Three culinary students from the University of West London recently took a seven-day trip to the Philippines, part of their prize for winning a cooking competition this year called Zest Quest Asia. It was a special treat for the trio’s Filipino member, Mika Narciso, who came with her teammates, Marian Tandy and Bhumika Rai.
Their mission was to research on Filipino cuisine and cook at different venues, such as a charity dinner at Romulo Café in Makati, to benefit the “Foundation for Professional Training,” an Opus Dei program for women.
But the main face of Zest Quest Asia that evening was Cyrus Todiwala, one of the founders of the competition. Launched in 2013, it aims to create awareness of Asian cuisine in England, help alleviate the shortage of Asian chefs there, and encourage culinary schools to include Asian cuisine in their curriculum.
It’s funny how, even in the Philippines, we’ve been trying to ask many cooking schools to include Filipino cuisine in their curriculum. Todiwala was all encouragement about Pinoy food, describing the crackle and crunch of the lechon kawali that the team enjoyed in a Pampanga restaurant as “classy.”
We expected some Indian cooking that same evening from Todiwala, whose Café Namaste earned a Michelin Bib Gourmand, a new system that awards high-quality food at modestly priced restaurants.
Romulo’s executive chef, Aone Rebueno, and his staff, whipped up Filipino dishes for the students. It must’ve been an intensive learning experience for the student winners, since five of the seven courses were Filipino.
Three appetizers in a row consisted of kesong puti on crackers, a kinilaw of malasugui (marlin) and a rebosado (shrimp in beer batter) with a dip of crab fat aioli.
Even on that hot evening, the soup was welcoming—a clam suam, cooked in corn broth with fried chili leaves.
The salad greens were certainly Filipino—sayote tops with a fruity vinaigrette, lechon kawali bits strewn on top, and edible flowers. Sayote tops are a favorite, but they are getting too expensive—considering that sellers include the heavy, inedible stems in the weighing.
The fish course was apahap, local sea bass, which was pan-seared and served with a mango escabeche sauce.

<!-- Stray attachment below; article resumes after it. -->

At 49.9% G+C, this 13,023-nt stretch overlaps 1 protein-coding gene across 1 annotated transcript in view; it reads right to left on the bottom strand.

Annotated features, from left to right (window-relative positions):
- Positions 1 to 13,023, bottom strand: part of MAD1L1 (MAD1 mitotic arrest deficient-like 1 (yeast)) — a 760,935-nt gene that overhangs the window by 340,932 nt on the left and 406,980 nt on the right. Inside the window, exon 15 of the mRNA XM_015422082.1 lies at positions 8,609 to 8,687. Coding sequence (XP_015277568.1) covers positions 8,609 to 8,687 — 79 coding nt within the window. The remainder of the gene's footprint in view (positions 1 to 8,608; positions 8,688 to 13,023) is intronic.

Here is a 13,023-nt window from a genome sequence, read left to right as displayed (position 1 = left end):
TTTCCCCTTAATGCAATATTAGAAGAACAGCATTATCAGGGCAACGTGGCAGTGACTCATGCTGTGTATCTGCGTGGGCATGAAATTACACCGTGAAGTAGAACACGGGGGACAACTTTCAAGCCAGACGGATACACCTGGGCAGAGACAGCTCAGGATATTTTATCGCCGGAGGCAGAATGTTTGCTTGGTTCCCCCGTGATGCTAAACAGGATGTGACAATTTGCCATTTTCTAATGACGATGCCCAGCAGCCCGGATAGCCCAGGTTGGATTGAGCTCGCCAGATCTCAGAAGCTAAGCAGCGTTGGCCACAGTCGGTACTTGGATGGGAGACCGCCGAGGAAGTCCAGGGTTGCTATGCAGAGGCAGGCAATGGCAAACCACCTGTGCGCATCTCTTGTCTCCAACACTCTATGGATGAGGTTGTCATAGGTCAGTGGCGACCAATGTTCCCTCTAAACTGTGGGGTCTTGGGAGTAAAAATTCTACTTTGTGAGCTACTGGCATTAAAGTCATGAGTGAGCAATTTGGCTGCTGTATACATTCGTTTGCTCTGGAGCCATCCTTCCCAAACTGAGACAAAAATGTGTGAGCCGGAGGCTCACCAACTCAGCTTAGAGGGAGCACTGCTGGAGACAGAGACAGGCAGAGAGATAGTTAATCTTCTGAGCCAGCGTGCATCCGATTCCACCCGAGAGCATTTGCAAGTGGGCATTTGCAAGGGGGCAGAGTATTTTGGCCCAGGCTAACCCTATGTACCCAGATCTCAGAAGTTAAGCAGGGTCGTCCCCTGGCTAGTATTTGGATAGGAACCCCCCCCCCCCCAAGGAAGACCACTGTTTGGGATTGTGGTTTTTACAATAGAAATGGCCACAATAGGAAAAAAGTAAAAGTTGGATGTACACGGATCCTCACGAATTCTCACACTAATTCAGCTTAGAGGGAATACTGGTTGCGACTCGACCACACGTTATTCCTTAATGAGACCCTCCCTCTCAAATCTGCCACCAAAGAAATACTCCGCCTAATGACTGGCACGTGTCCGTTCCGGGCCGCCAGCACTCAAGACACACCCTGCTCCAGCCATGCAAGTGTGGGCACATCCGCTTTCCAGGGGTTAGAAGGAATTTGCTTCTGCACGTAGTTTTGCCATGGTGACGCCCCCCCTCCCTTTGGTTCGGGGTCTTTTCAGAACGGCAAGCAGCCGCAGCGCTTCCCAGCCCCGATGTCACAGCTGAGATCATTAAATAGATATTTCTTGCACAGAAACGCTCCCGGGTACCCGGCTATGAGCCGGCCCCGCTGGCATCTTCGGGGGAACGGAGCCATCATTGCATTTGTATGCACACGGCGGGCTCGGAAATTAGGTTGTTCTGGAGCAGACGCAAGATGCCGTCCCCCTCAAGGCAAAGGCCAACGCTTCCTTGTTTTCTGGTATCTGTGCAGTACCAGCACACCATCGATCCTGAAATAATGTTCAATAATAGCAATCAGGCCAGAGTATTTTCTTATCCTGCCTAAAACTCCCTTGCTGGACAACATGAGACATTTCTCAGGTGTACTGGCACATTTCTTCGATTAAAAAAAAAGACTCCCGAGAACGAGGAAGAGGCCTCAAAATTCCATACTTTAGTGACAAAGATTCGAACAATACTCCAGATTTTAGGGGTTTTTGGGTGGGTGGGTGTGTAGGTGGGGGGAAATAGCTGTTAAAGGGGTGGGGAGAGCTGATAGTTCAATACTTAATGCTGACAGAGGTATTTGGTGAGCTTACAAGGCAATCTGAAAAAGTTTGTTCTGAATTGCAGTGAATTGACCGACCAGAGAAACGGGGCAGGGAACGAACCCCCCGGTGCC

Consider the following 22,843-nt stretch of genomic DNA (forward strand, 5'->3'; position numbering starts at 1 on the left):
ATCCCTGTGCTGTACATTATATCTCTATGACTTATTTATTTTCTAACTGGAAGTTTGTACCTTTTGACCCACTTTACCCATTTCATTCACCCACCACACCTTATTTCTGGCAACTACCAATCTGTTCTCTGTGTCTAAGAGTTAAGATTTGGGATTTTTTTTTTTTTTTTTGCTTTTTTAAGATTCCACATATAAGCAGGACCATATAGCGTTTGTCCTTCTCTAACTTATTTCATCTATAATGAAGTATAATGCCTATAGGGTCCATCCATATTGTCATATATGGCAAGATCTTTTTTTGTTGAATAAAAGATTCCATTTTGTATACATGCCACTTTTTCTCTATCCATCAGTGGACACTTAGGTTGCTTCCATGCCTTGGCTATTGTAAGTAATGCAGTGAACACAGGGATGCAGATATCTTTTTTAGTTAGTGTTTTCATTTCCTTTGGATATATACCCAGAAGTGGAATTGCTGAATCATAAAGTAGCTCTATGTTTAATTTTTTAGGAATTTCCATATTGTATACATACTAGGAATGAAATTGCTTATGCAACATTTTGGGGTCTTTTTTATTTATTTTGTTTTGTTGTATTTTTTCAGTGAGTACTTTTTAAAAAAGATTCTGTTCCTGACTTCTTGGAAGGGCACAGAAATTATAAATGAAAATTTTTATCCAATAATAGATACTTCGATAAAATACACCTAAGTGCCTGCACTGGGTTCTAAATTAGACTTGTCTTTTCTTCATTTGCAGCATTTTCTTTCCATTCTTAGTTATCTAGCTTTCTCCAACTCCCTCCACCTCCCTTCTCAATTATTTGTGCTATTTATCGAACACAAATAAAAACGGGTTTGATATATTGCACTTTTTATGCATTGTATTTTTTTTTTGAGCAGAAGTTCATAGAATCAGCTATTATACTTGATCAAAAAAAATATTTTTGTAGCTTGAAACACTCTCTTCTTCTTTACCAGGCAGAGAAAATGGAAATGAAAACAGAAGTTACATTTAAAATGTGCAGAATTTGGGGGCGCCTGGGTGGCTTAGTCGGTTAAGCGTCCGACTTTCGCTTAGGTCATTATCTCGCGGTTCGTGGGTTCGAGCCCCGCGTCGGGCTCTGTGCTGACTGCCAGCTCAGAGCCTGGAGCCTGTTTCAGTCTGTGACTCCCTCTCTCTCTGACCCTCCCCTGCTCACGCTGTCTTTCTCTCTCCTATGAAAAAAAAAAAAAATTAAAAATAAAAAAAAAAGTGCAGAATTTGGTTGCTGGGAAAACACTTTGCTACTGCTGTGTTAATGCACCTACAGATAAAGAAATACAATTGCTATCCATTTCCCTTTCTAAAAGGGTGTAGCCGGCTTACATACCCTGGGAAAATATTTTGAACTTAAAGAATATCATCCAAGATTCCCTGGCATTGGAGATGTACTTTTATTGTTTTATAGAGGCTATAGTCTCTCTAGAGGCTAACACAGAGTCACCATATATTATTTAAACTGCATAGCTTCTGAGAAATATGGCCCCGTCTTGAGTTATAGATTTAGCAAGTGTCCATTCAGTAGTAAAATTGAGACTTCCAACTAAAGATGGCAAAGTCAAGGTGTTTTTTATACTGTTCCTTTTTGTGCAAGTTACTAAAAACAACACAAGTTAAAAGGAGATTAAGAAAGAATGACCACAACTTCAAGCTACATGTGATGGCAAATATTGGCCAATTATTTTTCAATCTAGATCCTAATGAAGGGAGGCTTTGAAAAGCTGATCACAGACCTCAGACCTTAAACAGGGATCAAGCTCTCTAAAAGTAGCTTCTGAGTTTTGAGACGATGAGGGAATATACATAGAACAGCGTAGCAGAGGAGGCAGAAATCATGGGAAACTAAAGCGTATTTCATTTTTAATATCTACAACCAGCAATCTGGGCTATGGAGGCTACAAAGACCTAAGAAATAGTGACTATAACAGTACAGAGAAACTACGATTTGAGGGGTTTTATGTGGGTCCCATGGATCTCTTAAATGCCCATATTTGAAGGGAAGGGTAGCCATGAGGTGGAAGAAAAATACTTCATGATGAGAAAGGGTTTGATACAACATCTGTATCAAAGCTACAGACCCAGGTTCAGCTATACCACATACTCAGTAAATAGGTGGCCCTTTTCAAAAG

The kamias sorbet, to cleanse the palate for the heavy main courses, was another welcome cool break.
When presenting Filipino cooking, can adobo be far behind? It came in big chicken portions, declared as a confit because it was slow-cooked, combining soy sauce and atsuete oil to the vinegar mix. and then accompanied by ginataang sigarilyas and tomatoes.
The mostly Filipino diners waited for the Goan-inspired binagoongang baboy. The menu described the process. First, the pork was marinated in a mixture of Goa red masala, vinegar and dried shrimp. Then the pieces were slow-roasted and finished with coconut milk.
The process reminded me that Goa has its own version of adobo—the vindaloo. Adlai, which was served with the pork, got the diners talking about this little-known grain that is said to be a better substitute for rice, health-wise, and needing only a little water when cultivating. But then again, adlai isn’t exactly cheap because there is less demand for it.
Dessert consisted of Filipino bibingka and the Goan bebinca. Though a bit similar in name, bebinca is made of layers of coconut, cinnamon and cardamom-flavored batter separated by ghee or clarified butter.
The conversation led to the Indian influence on Filipino cooking, most notable of which is the pickled vegetable which we call achara and Indians call achar, the same word that Warays use.